Who'd be a bookseller in this day and age? The Kindle enables us to shun print, ink and binding in favour of downloading thousands of titles onto a handheld gizmo.
Books are available to buy at such low prices online they make Waterstone's staple 'three for the price of two' offer look somewhat dog-eared.
Falling sales as Waterstone's prompted its former owner HMV to off-load it to Russian billionaire Alexander Mamut for £53m. He appointed James Daunt to run the shops. Daunt has said a successful bookshop needs three elements: "really good books", a "really nice environment" and "really good people".
It sounds simple, but the business of books is not quite so cuddly. The latest plot twist is American giant Amazon's purchase of British rival The Book Depository for an undisclosed sum. Its Irish-born founder Andrew Crawford vows the acquisition will not affect the company's independence.
Now there's some concern that the takeover could increase Amazon's stranglehold over the online books trade in the UK. OFT is expected to announce an investigation.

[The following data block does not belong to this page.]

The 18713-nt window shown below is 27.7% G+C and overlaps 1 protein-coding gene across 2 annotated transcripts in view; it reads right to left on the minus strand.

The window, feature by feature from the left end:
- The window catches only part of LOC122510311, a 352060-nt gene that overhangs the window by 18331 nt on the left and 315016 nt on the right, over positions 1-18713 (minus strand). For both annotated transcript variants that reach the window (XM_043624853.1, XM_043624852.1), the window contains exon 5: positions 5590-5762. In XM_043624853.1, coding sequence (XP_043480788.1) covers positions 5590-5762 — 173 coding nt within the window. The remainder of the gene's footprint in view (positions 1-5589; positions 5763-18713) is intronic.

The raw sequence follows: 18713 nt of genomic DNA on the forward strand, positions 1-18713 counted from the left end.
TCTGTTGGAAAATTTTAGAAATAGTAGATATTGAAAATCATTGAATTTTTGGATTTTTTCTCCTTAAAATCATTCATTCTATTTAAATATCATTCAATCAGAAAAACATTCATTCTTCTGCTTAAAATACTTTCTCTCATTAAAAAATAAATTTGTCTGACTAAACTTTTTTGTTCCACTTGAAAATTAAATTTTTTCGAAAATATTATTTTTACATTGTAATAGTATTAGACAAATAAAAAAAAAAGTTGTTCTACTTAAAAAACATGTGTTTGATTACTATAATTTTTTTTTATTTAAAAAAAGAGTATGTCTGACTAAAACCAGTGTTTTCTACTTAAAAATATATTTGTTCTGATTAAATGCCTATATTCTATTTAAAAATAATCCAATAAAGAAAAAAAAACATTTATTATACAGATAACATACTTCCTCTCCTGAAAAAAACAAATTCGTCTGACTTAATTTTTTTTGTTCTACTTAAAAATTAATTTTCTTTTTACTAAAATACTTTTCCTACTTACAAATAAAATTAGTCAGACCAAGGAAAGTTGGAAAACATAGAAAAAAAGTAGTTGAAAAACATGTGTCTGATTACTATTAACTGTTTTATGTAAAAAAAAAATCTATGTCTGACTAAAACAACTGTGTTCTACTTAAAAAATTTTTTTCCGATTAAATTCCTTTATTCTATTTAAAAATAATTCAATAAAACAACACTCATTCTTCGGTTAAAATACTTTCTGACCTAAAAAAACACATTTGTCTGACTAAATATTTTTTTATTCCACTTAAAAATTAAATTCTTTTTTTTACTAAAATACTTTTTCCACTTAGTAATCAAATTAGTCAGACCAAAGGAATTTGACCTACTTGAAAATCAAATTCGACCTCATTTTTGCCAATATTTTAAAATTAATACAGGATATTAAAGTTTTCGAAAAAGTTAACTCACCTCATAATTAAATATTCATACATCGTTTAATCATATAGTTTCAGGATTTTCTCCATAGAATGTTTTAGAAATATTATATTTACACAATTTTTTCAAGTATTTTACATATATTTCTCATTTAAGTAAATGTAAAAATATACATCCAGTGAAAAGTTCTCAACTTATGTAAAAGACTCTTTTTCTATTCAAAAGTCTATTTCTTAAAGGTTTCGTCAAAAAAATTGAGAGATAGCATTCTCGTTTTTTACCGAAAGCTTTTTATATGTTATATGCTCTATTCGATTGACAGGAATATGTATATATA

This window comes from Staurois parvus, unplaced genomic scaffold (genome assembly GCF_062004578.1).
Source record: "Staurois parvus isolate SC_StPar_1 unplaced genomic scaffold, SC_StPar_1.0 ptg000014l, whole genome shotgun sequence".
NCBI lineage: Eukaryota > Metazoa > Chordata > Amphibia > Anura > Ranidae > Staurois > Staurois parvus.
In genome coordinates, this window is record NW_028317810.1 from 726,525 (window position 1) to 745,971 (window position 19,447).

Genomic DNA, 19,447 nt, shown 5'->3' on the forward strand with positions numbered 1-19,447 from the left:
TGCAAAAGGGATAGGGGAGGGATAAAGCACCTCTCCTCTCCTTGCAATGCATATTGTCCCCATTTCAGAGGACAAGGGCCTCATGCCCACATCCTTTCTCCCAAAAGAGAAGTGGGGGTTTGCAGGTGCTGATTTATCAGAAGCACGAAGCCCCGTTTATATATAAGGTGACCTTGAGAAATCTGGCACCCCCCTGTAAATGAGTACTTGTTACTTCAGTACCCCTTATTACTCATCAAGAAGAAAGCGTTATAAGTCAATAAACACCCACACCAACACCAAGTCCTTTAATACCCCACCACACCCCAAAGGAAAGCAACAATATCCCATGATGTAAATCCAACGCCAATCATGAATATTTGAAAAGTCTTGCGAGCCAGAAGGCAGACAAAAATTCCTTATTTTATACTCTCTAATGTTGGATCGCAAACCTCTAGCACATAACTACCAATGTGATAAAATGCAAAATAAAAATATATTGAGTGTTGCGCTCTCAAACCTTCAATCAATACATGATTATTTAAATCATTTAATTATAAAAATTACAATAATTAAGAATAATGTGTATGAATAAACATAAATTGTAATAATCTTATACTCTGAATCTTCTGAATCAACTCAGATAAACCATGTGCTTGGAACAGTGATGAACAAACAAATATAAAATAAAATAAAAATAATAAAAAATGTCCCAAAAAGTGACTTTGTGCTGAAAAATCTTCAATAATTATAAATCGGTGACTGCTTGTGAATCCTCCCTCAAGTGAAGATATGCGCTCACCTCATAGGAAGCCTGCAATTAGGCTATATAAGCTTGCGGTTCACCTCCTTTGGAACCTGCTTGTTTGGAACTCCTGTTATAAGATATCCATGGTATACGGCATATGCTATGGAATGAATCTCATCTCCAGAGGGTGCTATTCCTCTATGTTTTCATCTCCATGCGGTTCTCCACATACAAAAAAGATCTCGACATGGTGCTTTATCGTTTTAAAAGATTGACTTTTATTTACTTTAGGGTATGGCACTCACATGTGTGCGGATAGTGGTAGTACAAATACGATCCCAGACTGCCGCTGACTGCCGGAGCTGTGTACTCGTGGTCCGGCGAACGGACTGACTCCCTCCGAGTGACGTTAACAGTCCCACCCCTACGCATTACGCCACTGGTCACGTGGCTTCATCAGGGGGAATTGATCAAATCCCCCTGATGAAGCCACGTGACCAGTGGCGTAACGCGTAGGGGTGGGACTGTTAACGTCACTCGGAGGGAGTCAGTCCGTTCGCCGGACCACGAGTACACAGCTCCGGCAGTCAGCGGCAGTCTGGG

The Book Depository will have made an attractive proposition to Amazon, as it had operating profit of £2.3m on sales of £69m in the year to June 2010, and those profit figures are thought to have gotten even better. It has also located much of its business in Egypt where operating costs are cheaper.
It wants to sell "less of more" rather than "more of less," deliberately avoiding front-loading with bestsellers in order to attract custom.
With a father who ran an international trading business from Africa, founder and former chief executive Mr Crawford has always shown independence of thought. After leaving security company Group 4 following a two-year traineeship, he worked for Book Pages, a small bookseller which was flogging books over the internet when the idea of doing so was in its infancy. It was eventually sold to Amazon.
Crawford left, and started up The Book Depository a few years later in 2004, with a desire to make all book titles available to all. He worked on the company's supply chain so that it could send books anywhere for free and aimed for the small business holy grail of 'the long tail' - selling high numbers of those low-demand products at the tail-end of a demand curve.
Now Amazon has pulled that long tail, with Mr Crawford's baby being bought by the big company for which he once worked.
It's been a circular kind of plot, but it remains to be seen whether this corporate marriage will be a happy one.